The tale of the mango skins was a feature of many of Labour MP David Shearer's speeches as the incident that motivated him into humanitarian work more than 20 years ago.

In his farewell speech to Parliament Shearer told his mango skin story one more time.

It was a story about a road trip through South Sudan on which he and a friend had thrown mango skins from a truck to the ground and looked down to see hungry children fighting for them.

"It had a profound effect on me ... so when I received a call offering a position in the same region I didn't hesitate. It was, in many ways for me, completing the circle."


Now he is returning to South Sudan to take up the role as head of the UN Mission.

Shearer, who led Labour from 2011 until 2013, said his political life had not included time in Government or Cabinet "and I didn't get to be Prime Minister".

"The song goes, 'regrets, I've had a few.' But the goal was always to leave, maybe with some regrets, but without bitterness."

One of those regrets was the end of his time as Labour leader in 2013 without fighting an election.

"For me, the Labour leader was both a highlight and, obviously, ultimately a disappointment."

He said it was a privilege to have his photo on the wall of Labour leaders and did not want to analyse what had happened. He made only an oblique reference to his polling levels in the mid 30s when he resigned, saying "sadly, I think we were at our best at the end."

He revealed it was Damien O'Connor who had prompted him to stand for the leadership.

"He said, 'I'll vote for you.' so I threw in my name. In these contests, you understand, two votes are vastly superior than just the one."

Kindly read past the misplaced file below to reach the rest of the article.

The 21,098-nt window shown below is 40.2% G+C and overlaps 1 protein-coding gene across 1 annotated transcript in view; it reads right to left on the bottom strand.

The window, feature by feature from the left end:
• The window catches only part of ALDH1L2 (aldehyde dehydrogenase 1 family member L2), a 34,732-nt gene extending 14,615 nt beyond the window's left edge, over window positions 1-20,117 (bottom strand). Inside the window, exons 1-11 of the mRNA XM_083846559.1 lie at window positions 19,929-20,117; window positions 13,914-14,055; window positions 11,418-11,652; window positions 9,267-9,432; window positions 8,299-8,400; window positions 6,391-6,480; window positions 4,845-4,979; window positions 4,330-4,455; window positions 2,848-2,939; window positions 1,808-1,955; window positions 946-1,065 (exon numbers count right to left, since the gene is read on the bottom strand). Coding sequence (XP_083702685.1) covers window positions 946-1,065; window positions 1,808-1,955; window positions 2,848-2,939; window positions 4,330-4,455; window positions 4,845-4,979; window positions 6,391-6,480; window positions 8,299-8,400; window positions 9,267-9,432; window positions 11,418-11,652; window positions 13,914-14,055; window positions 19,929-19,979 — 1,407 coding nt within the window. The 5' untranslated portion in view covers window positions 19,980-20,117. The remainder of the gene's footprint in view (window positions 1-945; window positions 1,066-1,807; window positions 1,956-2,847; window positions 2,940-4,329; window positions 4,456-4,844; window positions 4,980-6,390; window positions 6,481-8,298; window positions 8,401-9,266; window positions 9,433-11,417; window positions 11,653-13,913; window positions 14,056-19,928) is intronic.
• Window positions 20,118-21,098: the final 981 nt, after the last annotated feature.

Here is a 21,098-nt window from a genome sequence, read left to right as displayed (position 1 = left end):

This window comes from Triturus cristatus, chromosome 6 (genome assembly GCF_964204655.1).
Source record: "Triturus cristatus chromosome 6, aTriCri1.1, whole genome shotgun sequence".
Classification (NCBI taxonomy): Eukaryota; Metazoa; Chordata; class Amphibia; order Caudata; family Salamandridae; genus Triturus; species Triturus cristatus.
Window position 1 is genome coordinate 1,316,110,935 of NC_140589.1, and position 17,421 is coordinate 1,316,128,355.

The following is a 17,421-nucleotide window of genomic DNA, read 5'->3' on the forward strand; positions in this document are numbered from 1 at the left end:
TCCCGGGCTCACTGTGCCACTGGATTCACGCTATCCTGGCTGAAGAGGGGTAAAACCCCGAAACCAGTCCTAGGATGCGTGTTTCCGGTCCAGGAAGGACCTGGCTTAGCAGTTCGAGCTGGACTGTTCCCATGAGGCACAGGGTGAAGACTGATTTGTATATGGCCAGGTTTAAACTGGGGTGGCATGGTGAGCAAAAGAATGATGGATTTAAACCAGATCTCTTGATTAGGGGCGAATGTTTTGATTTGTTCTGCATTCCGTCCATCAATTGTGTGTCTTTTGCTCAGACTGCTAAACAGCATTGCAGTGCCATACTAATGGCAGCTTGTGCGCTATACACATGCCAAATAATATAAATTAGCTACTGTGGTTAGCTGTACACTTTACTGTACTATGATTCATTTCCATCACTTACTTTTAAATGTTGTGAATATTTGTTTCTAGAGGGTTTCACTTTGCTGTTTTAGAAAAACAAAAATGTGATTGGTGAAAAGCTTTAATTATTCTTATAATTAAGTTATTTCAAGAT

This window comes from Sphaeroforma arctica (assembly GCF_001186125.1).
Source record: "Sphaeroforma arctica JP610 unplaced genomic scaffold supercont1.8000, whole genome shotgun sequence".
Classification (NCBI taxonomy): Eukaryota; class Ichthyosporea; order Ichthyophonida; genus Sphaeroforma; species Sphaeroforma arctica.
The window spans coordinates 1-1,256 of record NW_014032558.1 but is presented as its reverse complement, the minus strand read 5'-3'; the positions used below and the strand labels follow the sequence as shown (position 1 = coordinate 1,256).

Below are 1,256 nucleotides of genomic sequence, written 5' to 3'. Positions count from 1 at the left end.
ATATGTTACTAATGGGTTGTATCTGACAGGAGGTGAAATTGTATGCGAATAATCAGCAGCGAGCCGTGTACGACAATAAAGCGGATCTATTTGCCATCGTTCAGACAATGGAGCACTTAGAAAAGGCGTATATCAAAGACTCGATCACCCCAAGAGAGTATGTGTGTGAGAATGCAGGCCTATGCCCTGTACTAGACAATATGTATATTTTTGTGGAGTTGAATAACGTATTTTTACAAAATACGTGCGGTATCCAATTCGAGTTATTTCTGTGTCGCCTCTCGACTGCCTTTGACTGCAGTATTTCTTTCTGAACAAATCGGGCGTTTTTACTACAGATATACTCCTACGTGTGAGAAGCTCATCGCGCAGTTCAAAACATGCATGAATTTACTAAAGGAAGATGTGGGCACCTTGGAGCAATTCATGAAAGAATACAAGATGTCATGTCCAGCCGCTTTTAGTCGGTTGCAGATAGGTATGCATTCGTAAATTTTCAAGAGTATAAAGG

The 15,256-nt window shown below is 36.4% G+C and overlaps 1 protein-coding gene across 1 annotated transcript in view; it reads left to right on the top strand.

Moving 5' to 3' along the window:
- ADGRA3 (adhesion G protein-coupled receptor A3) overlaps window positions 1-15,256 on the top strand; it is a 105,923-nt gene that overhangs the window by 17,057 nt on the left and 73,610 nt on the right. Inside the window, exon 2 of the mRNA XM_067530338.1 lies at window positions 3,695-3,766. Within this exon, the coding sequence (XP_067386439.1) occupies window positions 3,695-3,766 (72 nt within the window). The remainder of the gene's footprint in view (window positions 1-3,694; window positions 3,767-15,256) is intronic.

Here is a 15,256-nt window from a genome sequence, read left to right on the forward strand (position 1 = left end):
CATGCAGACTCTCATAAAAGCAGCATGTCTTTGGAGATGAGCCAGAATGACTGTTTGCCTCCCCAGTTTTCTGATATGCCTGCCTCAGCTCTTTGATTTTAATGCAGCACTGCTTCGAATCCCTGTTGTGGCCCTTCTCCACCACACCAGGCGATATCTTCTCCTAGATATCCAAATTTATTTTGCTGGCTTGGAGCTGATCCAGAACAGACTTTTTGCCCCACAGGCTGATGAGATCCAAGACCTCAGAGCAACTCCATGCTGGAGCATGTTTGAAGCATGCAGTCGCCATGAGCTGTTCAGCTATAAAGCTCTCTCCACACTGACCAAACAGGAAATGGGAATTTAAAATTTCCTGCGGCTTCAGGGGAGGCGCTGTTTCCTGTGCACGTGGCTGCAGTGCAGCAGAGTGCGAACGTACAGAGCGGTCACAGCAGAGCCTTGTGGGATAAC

He choked up when talking about his wife Anushcka "my rock." He also recalled his daughter once asking why people were mean to him. When he said it was because he was a politician, she said, "they should remember that you're a human being as well".

"It's tough for kids to see their parents attacked in the media and it's impossible to
hide it from them."

He thanked those who had supported him and said he wished the best for his party and for leader Andrew Little, whom he said had the right qualities for the job.

Shearer said he believed a capital gains was needed as well as changes to superannuation settings - policies held by Labour until they were dropped by Little.

Shearer also referred to his support for free trade - Shearer was a supporter of the Trans Pacific Partnership which the Little-led party opposed.

Shearer said his attachment to the Labour Party was "heartfelt and very simple."


"Over the past century, no other institution has shaped New Zealand and how we see ourselves as people. We take our boldness and achievements for granted."

He referred to Michael Joseph Savage's creation of the welfare state, Norm Kirk's decision to send a frigate to Mururoa and the architects of the Waitangi Tribunal - an institution he said should be exported to other countries.

"Those nation-shaping decisions and others relied on courageous people who stood up, despite what the polls or focus groups said, and they were big and visionary and they occurred under Labour.

"So if I could make one teeny weeny criticism of this [National] Government, with such immense political capital I think it could have been more ambitious."

He ended by wishing his fellow parliamentarians well.

"And whoever wins next year, and no prizes for guessing who I'll be backing, take care of my country for me and for God's sake be bold."


Well-liked, Shearer was given a standing ovation by both sides of the house.